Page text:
A state trooper in line to be fired now will be allowed to resign after a Knoxville porn actress wrote in her blog about performing oral sex on him during a traffic stop.

The Tennessee Highway Patrol announced last week it sent James Randy Moss, 40, a letter of termination giving him the option of a hearing before he is officially dismissed.

Earlier in the day, Moss had sent in a letter of resignation, but officials said they didn't know about the letter until after they had notified him of the termination, patrol spokesman Mike Browning told the Knoxville News Sentinel on Tuesday.

"The Department of Safety is going to honor his resignation in lieu of termination," Browning said.

Moss declined comment and referred a reporter to his attorney, Jack Lowery Sr. of Lebanon.

"I'm pleased with that because that is a true statement of the facts. He did submit his resignation prior to their proposed termination," Lowery told The Associated Press.

Moss wrote in the letter he was resigning "because it is my desire not to bring any further discredit or embarrassment to the Tennessee Highway Patrol."

"I sincerely regret the allegations that have been made against me, and I regret the resulting discredit that has been leveled at the Tennessee Highway Patrol," he wrote on May 24.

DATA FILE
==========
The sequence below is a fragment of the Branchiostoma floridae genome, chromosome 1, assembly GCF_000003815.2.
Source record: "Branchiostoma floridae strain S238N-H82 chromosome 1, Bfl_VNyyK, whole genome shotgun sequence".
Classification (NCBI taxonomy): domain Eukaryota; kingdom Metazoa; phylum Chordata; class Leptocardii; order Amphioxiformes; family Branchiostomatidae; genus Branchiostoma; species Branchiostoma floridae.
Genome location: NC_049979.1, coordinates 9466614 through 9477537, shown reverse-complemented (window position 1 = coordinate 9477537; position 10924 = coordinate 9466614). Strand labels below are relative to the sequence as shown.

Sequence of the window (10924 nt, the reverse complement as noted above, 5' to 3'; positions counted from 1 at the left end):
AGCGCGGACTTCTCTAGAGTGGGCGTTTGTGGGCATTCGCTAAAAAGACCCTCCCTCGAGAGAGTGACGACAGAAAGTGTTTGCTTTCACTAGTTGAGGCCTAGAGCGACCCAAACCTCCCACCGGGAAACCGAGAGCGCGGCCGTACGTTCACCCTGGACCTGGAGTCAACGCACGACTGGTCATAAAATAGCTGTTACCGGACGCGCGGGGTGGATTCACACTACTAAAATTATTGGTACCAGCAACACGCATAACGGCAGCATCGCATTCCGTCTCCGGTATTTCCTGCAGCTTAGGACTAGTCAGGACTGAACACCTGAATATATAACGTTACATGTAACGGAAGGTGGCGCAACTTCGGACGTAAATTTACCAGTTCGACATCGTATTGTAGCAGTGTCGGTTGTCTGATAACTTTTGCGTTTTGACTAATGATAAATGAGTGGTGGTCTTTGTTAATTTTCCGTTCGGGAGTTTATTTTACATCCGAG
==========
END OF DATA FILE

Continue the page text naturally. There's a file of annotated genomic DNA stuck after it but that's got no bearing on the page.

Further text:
Under the screen name "Barbie Cummings," Justis Richert, 21, wrote on her blog the trooper sent her photos and video of their encounter after he stopped her outside Nashville on May 7.

She was cited for speeding. She also wrote she told the trooper about having "happy pills" in her car, and she said the trooper took the pills and threw them into the brush by the highway.

After telling him she makes "dirty movies," they watched sex videos in his patrol car and then he asked, "What does it cost for someone like me to get anything like you?" she wrote.

According to THP internal affairs records, Moss admitted to the woman's claims, the newspaper reported. Browning could not be immediately reached Tuesday to comment on what Moss admitted doing. Most of the details of accusations against Moss were redacted from his termination letter.

Lowery said he couldn't discuss the allegations because the district attorney general is looking over the case to determine whether charges should be filed.

"There's not an allegation out there anymore that he traded sexual favors for throwing away drugs. I don't think that was the sequence of events at all," Lowery said.

The attorney said Moss did what many law enforcement officers have done when they find small amounts of drugs or alcohol. "It's like catching a kid with beer -- 'I'm going to make you pour it out. I'm not going to charge you with it,"' Lowery said.

As for the sexual favors, Lowery said: "I think his stop was over with. ... I think it was after that there was a proposition. I don't want to go into detail about that."

Lowery said Moss had been in the patrol for 10 years and was respected in the district.

"I never heard anything bad about him," he said. "This is a regrettable thing. He's had to suffer a lot."